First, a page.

A police officer talks to a Jewish person outside the kosher grocery where Amedy Coulibaly killed four people earlier in a terror attack, in Paris, Tuesday, Jan. 20, 2015. (AP Photo/Francois Mori)

(Pew Research)

A bloody attack on a Kosher supermarket in Paris last month has caused many French Jews to reconsider their lives in France, The Post's Griff Witte reported this weekend. “We can’t say that these are jihadists imported from Iraq or Syria,” Marc Krief, rabbi at the Synagogue of Vincennes-Saint-Mandé, said of the attackers. “They were French citizens."

If French Jews end up leaving France, they may be forming a new part of a broader and older trend. A new report from Pew Research points out that the Jewish population in Europe has dropped "significantly" in Europe over the last few decades, while the global Jewish population has risen.

As Pew notes, estimating Jewish populations in Europe can be difficult – in part due to the small nature of these populations, their levels of assimilation, and legal problems (in France, the census is legally forbidden from asking about religion). However, the group has used data from Sergio DellaPergola of the Hebrew University of Jerusalem that paints a picture of continually falling numbers.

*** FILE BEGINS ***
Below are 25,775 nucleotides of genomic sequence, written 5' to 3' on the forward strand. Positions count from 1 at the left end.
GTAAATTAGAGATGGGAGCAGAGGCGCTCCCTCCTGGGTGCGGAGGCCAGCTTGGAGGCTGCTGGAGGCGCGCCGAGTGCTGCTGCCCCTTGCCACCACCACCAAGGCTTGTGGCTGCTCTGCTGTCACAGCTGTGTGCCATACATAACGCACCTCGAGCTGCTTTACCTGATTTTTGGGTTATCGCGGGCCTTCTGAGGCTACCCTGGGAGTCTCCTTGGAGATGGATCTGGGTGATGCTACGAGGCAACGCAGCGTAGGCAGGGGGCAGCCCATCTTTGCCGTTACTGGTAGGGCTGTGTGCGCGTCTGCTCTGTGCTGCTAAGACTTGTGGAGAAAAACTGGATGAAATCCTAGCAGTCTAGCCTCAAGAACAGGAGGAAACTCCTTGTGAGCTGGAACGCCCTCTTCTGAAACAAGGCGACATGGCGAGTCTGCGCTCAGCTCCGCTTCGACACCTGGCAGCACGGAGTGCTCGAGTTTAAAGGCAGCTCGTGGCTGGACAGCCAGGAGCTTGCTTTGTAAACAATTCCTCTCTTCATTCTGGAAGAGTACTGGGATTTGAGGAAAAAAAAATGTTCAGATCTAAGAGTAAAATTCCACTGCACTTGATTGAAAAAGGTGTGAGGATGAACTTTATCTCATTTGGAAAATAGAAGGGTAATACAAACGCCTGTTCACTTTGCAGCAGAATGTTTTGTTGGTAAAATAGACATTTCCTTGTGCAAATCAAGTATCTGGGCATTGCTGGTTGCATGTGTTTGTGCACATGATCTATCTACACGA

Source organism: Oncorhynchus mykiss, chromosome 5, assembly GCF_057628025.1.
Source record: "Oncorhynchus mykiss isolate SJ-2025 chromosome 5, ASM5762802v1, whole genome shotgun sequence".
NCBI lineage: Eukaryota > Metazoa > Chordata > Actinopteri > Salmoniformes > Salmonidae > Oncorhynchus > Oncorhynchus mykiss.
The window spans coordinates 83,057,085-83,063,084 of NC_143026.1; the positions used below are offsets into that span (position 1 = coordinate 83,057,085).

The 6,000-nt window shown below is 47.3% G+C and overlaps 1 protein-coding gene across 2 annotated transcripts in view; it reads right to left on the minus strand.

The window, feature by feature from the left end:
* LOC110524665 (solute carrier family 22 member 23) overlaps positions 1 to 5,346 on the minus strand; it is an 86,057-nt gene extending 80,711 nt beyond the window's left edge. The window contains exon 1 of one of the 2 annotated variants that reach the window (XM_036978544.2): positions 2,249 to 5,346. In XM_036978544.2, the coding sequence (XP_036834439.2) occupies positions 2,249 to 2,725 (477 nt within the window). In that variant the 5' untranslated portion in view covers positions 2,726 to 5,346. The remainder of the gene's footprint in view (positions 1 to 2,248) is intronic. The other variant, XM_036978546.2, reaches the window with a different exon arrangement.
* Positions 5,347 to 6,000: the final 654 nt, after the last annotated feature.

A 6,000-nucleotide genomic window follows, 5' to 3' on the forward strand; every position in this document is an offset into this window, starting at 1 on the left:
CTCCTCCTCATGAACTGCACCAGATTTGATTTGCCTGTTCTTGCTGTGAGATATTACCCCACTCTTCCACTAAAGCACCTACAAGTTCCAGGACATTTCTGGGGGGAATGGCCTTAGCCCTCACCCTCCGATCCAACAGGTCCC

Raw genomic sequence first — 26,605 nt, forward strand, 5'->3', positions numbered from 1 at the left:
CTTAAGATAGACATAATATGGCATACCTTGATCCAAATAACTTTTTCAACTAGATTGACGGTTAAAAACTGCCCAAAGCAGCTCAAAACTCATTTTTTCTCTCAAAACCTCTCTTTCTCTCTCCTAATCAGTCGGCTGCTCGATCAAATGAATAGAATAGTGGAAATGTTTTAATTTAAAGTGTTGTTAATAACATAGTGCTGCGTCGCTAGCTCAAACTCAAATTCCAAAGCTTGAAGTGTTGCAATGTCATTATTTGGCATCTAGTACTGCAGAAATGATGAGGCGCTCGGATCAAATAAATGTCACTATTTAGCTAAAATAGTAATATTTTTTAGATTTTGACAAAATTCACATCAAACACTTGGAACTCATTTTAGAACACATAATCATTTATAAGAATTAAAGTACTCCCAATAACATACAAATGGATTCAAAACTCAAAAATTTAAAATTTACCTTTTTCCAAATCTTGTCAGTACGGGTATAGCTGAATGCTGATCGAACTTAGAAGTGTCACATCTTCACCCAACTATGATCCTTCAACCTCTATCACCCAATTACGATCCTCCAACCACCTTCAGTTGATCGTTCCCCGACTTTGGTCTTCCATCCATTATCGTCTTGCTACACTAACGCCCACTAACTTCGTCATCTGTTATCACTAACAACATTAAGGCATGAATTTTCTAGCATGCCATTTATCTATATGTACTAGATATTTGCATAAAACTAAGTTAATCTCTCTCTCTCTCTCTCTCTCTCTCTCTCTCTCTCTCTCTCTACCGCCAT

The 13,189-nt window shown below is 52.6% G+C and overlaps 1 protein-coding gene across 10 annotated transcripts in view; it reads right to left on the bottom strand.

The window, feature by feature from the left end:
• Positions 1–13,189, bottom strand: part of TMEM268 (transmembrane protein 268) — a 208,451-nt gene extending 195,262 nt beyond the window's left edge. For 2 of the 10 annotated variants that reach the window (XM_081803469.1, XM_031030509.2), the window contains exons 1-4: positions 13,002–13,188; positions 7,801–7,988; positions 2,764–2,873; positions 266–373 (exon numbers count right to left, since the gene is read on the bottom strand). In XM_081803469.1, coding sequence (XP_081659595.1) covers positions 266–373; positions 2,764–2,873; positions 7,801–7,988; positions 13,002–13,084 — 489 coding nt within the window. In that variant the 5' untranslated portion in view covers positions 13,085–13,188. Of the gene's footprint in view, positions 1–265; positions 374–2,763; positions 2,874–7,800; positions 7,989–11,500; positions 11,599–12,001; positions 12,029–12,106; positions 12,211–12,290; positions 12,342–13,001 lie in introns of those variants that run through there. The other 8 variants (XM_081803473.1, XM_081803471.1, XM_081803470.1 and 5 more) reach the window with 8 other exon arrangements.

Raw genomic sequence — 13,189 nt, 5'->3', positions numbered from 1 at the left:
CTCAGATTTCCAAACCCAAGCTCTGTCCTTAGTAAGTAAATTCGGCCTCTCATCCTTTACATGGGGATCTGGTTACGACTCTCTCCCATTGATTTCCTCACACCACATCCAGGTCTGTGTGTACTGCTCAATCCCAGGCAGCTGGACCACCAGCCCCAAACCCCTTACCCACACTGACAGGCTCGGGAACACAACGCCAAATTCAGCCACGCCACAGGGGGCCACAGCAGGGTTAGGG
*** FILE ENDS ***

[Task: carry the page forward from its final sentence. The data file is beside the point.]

Breaking down the numbers by region is revealing. In Eastern Europe the decline is most stark, with Jewish populations a tiny fraction of what they once were. These countries were hit hard by the Holocaust, and in the following decades many of the remaining Jews left for Israel or the United States.


(Pew Research Center)

Interestingly, according to the data, France was one country that had seen its numbers of Jewish citizens increase since 1945 – it has, by some measures, the largest Jewish population in Europe. But, importantly, Pew's data only goes up to 2010. The Jewish Agency, which encourages immigration to Israel, has told The Post that the number of French Jews leaving for Israel each year had jumped dramatically in recent years: From 3,400 in 2013 to around 7,000 last year.

Given the circumstances, perhaps it's understandable. In the past few years, French Jews have complained of hostility from a variety of angles: Including the continued success of Marine le Pen's far-right National Front party, the rise of the controversial comedian Dieudonné, and anti-Israel protests that have turned violent. The Paris attacks may have been sudden and violent, but, for many French Jews, they weren't entirely unexpected.